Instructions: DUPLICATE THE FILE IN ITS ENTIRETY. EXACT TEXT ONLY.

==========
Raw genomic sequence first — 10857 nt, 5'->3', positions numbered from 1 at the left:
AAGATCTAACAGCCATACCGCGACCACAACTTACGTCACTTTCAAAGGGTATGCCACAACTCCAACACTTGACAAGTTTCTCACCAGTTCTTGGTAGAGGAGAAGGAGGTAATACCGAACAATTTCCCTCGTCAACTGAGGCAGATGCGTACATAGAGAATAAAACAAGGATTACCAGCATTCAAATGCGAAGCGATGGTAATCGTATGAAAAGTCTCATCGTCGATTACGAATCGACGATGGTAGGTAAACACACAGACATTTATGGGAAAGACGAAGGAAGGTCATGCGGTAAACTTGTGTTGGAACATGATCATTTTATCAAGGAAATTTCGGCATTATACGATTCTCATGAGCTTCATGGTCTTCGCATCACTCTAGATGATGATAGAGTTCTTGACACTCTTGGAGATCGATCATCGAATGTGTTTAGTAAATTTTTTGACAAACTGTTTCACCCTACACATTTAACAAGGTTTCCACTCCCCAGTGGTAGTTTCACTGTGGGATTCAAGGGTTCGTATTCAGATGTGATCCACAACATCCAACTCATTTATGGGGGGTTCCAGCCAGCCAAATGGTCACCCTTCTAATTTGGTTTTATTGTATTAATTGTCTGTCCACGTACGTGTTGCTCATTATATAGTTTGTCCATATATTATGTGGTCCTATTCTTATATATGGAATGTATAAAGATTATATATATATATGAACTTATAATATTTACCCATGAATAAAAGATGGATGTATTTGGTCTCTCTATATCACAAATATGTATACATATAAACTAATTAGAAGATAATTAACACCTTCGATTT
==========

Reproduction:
Raw genomic sequence first — 10857 nt, 5'->3', positions numbered from 1 at the left:
AAGATCTAACAGCCATACCGCGACCACAACTTACGTCACTTTCAAAGGGTATGCCACAACTCCAACACTTGACAAGTTTCTCACCAGTTCTTGGTAGAGGAGAAGGAGGTAATACCGAACAATTTCCCTCGTCAACTGAGGCAGATGCGTACATAGAGAATAAAACAAGGATTACCAGCATTCAAATGCGAAGCGATGGTAATCGTATGAAAAGTCTCATCGTCGATTACGAATCGACGATGGTAGGTAAACACACAGACATTTATGGGAAAGACGAAGGAAGGTCATGCGGTAAACTTGTGTTGGAACATGATCATTTTATCAAGGAAATTTCGGCATTATACGATTCTCATGAGCTTCATGGTCTTCGCATCACTCTAGATGATGATAGAGTTCTTGACACTCTTGGAGATCGATCATCGAATGTGTTTAGTAAATTTTTTGACAAACTGTTTCACCCTACACATTTAACAAGGTTTCCACTCCCCAGTGGTAGTTTCACTGTGGGATTCAAGGGTTCGTATTCAGATGTGATCCACAACATCCAACTCATTTATGGGGGGTTCCAGCCAGCCAAATGGTCACCCTTCTAATTTGGTTTTATTGTATTAATTGTCTGTCCACGTACGTGTTGCTCATTATATAGTTTGTCCATATATTATGTGGTCCTATTCTTATATATGGAATGTATAAAGATTATATATATATATGAACTTATAATATTTACCCATGAATAAAAGATGGATGTATTTGGTCTCTCTATATCACAAATATGTATACATATAAACTAATTAGAAGATAATTAACACCTTCGATTT